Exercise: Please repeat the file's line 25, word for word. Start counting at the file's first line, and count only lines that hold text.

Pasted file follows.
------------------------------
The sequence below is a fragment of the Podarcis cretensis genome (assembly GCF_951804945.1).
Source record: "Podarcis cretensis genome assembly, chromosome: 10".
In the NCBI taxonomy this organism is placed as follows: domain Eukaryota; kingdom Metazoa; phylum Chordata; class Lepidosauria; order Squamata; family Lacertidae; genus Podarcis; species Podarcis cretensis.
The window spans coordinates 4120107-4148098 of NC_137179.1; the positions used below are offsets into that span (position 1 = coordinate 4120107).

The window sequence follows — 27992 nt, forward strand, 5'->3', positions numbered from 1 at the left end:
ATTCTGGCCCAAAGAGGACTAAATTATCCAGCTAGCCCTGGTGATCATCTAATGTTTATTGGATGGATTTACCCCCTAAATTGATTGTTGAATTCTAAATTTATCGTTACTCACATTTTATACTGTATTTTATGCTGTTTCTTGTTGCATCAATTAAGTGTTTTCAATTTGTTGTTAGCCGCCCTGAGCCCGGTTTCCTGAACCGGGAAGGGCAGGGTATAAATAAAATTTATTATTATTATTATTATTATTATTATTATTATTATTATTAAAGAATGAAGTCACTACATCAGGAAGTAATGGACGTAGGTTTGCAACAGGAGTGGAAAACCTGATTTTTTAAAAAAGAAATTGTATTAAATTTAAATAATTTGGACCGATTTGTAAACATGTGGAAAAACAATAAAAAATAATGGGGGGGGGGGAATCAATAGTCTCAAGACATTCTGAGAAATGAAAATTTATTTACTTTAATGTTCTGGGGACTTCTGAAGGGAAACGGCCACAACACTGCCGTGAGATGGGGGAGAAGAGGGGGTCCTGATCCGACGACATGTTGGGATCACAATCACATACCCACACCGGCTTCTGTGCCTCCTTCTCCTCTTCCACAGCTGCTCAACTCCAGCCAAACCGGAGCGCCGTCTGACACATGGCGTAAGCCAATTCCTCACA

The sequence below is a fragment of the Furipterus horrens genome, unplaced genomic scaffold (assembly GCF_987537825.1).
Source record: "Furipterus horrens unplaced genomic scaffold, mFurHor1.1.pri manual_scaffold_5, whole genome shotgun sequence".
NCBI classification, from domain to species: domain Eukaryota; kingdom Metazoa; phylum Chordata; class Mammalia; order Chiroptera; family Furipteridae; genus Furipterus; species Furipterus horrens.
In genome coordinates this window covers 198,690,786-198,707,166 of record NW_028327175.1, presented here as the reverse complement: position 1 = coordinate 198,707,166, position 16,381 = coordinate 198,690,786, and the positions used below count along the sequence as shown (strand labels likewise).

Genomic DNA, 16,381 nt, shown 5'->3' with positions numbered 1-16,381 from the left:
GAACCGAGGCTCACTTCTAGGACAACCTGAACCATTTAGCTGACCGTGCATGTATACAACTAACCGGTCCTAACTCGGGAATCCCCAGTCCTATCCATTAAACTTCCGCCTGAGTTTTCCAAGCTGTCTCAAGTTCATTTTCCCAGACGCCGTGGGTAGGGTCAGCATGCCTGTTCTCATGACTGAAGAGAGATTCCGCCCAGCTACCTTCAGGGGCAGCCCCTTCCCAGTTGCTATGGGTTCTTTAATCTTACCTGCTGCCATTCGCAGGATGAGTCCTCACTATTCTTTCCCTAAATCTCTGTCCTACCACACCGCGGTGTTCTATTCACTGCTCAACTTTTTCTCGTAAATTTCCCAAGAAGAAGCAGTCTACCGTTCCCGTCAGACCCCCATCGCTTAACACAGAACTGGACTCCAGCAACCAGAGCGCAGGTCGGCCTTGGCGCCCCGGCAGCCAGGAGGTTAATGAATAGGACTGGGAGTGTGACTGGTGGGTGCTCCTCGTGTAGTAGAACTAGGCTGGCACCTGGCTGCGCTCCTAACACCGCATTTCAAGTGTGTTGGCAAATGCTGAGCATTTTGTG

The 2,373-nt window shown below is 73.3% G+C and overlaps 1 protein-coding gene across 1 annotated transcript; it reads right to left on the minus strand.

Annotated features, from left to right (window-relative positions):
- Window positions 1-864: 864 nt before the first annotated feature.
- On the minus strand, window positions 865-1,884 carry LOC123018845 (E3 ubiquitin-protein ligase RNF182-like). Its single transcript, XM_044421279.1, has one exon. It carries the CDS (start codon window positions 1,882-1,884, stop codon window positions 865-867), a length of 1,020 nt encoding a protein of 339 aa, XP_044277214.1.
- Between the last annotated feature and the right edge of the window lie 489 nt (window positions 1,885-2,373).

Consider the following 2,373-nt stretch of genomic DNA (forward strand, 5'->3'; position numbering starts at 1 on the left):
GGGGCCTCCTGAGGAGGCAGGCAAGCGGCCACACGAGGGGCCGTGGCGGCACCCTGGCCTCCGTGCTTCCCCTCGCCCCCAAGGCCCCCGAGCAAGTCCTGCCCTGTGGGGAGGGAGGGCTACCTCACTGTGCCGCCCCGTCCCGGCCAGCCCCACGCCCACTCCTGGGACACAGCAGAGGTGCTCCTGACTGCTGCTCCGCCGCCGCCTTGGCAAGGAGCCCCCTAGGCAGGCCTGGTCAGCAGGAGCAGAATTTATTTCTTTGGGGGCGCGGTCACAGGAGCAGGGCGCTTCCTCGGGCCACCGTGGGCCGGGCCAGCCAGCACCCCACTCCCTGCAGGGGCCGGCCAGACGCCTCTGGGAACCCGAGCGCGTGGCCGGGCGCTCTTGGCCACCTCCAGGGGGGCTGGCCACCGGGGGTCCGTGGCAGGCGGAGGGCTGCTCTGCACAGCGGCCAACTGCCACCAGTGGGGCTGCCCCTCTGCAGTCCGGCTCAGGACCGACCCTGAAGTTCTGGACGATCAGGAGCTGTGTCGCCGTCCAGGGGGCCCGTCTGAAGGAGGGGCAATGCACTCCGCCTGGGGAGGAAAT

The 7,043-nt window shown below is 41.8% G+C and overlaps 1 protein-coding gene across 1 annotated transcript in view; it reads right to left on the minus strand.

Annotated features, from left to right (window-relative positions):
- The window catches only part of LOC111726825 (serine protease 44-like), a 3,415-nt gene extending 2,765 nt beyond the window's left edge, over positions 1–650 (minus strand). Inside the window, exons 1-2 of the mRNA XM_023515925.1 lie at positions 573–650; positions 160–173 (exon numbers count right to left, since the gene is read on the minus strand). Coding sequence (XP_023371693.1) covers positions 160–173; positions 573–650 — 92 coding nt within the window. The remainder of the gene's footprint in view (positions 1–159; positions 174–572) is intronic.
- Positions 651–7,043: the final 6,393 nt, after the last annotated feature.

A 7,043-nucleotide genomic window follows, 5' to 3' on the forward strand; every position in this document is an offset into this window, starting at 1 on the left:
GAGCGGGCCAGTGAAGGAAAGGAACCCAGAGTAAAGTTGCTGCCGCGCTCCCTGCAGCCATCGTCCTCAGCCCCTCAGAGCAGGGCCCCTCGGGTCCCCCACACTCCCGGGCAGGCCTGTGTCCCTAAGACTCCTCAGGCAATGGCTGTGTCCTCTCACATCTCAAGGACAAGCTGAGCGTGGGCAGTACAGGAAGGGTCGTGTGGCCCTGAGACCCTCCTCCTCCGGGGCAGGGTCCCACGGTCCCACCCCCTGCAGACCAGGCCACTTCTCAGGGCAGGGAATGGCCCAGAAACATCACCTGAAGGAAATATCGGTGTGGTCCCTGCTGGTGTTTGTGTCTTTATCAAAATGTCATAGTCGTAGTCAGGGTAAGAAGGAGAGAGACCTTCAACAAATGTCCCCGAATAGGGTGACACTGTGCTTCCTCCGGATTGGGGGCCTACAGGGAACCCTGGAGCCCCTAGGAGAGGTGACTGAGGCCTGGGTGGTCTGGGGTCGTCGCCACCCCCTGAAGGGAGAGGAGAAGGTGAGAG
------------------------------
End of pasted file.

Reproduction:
GAGCGGGCCAGTGAAGGAAAGGAACCCAGAGTAAAGTTGCTGCCGCGCTCCCTGCAGCCATCGTCCTCAGCCCCTCAGAGCAGGGCCCCTCGGGTCCCCCACACTCCCGGGCAGGCCTGTGTCCCTAAGACTCCTCAGGCAATGGCTGTGTCCTCTCACATCTCAAGGACAAGCTGAGCGTGGGCAGTACAGGAAGGGTCGTGTGGCCCTGAGACCCTCCTCCTCCGGGGCAGGGTCCCACGGTCCCACCCCCTGCAGACCAGGCCACTTCTCAGGGCAGGGAATGGCCCAGAAACATCACCTGAAGGAAATATCGGTGTGGTCCCTGCTGGTGTTTGTGTCTTTATCAAAATGTCATAGTCGTAGTCAGGGTAAGAAGGAGAGAGACCTTCAACAAATGTCCCCGAATAGGGTGACACTGTGCTTCCTCCGGATTGGGGGCCTACAGGGAACCCTGGAGCCCCTAGGAGAGGTGACTGAGGCCTGGGTGGTCTGGGGTCGTCGCCACCCCCTGAAGGGAGAGGAGAAGGTGAGAG